05/17/2007 11:00PM

Hickey manages to keep busy

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The yellow and green Irish Acres Farm horse vans no longer roam the highways that link North America's racetracks, but that does not mean Noel Hickey has packed it in. Not by a longshot, he says.

"I'm spending most of my time on the new training center these days," he said. "There's much to be done, and if you want it done right, you have to be hands-on."

The developing training center is located a few miles due west of the first Irish Acres Farm, which was sold a few years back and is now being formed into a hobby horse community.

"Let's see," said Hickey, as he looked over the 150 acres of rolling pastures that make up his Ocala property. "I have a five-furlong dirt track with a starting gate, and it encompasses a four-furlong turf course. I am installing a 1 1/4-mile gallop. The European walker is already in place. I have the parts ordered for a treadmill that will be used primarily to strengthen a horse's hindquarters."

Unlike the original Irish Acres Farm, which was home to a half-dozen stallions, the new Irish Acres will have only the retired stallion Bucksplasher, the sire of Hickey's homebred Eclipse champion Buck's Boy.

"Over there," said Hickey, "is one of Bucky's old girlfriends - Molly's Colleen, dam of Buck's Boy."

She was standing alongside another retiree, Cherry Flare, dam of the Grade 1 stakes winner Take D' Tour. Hickey has let time thin his broodmare band to where only a half-dozen mares remain. And he selects those stallions, be they commercial or otherwise, who he believes will contribute to his racing stable. Active Duty, Concerto, and Marco Bay, are three such stallions whom Hickey will use this year.

Hickey knew and is a great admirer of the legendary Irish trainer Vincent O'Brien.

"Vincent was a great believer in putting a sound bottom under a horse, and that's what I am doing here," he said. "I would not need 1 1/4-mile gallops and treadmills if the goal were just to get a 2-year-old to breeze a furlong in Quarter Horse time. That's not the way I work. So, I have no plans to prepare horses for the 2-year-old sales. For 2-year-old racing, yes, of course, but not to prepare a talented horse to fly a furlong in the wintertime. Then, what do you do with such a 2-year-old when there's no racing for months?"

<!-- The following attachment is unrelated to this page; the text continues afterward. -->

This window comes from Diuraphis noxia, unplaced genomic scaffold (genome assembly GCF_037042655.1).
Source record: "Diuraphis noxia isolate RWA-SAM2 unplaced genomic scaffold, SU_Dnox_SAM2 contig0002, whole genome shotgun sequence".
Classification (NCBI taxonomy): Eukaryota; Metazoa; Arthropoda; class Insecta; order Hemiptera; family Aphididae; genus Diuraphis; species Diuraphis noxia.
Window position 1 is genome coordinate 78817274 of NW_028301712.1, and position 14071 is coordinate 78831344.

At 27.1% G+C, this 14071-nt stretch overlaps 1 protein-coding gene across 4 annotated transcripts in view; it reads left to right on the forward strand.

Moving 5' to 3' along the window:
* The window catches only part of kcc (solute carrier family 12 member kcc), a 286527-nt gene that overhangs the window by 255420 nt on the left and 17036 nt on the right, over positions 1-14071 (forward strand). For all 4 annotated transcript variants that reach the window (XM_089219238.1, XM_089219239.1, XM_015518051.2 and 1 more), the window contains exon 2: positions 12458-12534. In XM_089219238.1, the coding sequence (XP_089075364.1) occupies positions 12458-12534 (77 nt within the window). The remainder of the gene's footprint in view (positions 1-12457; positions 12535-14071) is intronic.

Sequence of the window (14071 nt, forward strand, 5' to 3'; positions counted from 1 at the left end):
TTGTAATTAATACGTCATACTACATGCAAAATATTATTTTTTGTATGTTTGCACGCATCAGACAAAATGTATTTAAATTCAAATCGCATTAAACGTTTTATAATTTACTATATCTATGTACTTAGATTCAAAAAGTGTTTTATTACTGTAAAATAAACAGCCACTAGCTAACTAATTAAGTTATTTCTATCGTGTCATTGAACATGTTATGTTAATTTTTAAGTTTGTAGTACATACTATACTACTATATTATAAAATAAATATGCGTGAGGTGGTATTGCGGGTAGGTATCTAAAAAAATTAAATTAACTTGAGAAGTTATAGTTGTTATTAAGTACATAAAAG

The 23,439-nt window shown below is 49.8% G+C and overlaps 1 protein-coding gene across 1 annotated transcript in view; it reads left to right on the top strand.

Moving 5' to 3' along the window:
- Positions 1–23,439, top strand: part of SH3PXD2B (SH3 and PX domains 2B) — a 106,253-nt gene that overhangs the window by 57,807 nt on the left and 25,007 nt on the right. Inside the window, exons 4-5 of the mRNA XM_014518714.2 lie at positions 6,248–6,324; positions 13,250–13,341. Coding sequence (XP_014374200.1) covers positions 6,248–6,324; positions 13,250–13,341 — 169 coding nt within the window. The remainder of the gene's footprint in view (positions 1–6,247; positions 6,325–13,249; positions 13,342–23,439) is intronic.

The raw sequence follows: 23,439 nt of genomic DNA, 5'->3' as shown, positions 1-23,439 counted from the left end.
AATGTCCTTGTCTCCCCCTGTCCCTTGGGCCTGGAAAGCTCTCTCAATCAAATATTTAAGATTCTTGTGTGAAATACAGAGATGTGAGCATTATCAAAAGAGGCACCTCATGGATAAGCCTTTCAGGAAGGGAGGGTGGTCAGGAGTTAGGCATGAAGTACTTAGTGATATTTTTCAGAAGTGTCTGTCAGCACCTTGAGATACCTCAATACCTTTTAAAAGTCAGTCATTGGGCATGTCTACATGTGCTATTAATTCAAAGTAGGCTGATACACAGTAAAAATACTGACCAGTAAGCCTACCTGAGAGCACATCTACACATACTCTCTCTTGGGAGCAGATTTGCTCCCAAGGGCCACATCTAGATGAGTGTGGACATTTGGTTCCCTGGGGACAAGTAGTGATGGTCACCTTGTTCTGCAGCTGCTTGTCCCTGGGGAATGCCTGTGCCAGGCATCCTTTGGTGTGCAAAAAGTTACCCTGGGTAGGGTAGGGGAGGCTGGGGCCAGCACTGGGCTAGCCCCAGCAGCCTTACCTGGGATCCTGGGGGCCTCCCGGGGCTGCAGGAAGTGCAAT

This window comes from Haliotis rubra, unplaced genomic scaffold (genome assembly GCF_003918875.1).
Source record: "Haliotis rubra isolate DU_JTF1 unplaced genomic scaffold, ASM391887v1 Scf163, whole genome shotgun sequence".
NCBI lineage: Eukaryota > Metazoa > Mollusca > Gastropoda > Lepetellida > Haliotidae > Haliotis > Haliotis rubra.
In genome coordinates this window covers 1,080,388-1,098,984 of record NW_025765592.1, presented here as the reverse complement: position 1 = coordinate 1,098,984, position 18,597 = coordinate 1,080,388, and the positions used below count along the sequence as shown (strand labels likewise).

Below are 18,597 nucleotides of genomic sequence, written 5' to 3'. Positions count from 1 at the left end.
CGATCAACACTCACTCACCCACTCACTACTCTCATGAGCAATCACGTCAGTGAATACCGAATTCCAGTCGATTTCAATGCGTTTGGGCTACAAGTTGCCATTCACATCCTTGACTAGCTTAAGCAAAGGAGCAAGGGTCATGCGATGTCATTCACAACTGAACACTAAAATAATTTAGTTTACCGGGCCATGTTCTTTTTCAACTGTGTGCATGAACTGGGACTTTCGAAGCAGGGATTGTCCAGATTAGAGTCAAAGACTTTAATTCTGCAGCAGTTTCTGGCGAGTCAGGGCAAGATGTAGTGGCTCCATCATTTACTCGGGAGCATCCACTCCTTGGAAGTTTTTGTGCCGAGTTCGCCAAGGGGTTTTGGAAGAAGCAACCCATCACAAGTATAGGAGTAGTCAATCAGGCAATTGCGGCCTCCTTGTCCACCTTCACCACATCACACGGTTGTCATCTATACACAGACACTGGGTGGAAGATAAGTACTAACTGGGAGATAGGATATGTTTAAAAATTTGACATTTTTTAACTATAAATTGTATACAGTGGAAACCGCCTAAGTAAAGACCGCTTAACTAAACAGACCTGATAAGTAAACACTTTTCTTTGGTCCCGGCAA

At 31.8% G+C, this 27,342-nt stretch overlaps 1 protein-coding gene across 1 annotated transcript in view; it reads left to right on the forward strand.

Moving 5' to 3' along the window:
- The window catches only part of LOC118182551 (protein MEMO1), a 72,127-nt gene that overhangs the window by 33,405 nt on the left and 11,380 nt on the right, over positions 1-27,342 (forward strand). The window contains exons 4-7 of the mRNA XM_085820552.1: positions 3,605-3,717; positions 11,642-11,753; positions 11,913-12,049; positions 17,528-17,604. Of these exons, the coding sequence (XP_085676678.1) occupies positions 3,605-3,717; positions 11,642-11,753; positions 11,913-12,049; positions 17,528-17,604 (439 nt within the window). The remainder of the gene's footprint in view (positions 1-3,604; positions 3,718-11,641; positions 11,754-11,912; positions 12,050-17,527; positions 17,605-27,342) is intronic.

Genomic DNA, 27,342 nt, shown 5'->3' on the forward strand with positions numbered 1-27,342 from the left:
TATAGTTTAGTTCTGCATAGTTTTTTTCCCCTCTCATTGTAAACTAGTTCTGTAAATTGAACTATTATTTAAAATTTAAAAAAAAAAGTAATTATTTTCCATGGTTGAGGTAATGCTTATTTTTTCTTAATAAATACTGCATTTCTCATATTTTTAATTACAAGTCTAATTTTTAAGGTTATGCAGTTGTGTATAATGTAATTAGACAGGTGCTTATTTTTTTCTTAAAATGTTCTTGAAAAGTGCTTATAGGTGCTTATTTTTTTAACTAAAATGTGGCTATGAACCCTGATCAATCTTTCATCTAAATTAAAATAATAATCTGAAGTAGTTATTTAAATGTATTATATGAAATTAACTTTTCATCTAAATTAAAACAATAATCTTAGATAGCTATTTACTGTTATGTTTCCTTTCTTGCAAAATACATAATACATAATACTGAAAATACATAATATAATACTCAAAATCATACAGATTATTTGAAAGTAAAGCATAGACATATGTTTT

Hickey's opinion is that 2-year-olds in training should be outside for as long as possible. Horses can get hurt in stalls, he says, but rarely get hurt outside.

"It's natural for them to be out in the open, and here in Florida we can do this year round," he said.

Irish Acres has a 40-stall training barn and close to 20 paddocks.

Hickey still trains for himself and a few longtime patrons; Tampa Bay Downs is about as far away as he is likely to commute.

"I have good friends and colleagues I can send a horse to if the horse belongs in another venue," he said. "My priorities these days are here on the farm."

Winning start for four freshman sires

Four Florida freshman sires are quick off the mark. Considering that the 2-year-old season has yet to begin in some locales, no fewer than nine Florida stallions with first crops going to the races this year have had starters and four of them have sired their first winner. The four with a winner are The Vinery's Trust N Luck, Rising Hill Farm's Awesome of Course, Cloverleaf II's Smooth Jazz, and Hartley/DeRenzo's Full Manadate.

Trust N Luck (by Montbrook) has 48 in his first crop, and has a winner from two starters. Awesome of Course (Awesome Again) has only eight in his first crop and has sired a winner from one starter. Smooth Jazz (Dixieland Band) has a crop of 36 and his only starter is a winner. Full Mandate (A.P. Indy) has 71 in his first crop of 2-year-olds and his first starter is a winner.

Among the older Florida sires with juvenile winners are Exchange Rate, Gibson County, and Snow Ridge; each has sired a pair of winners.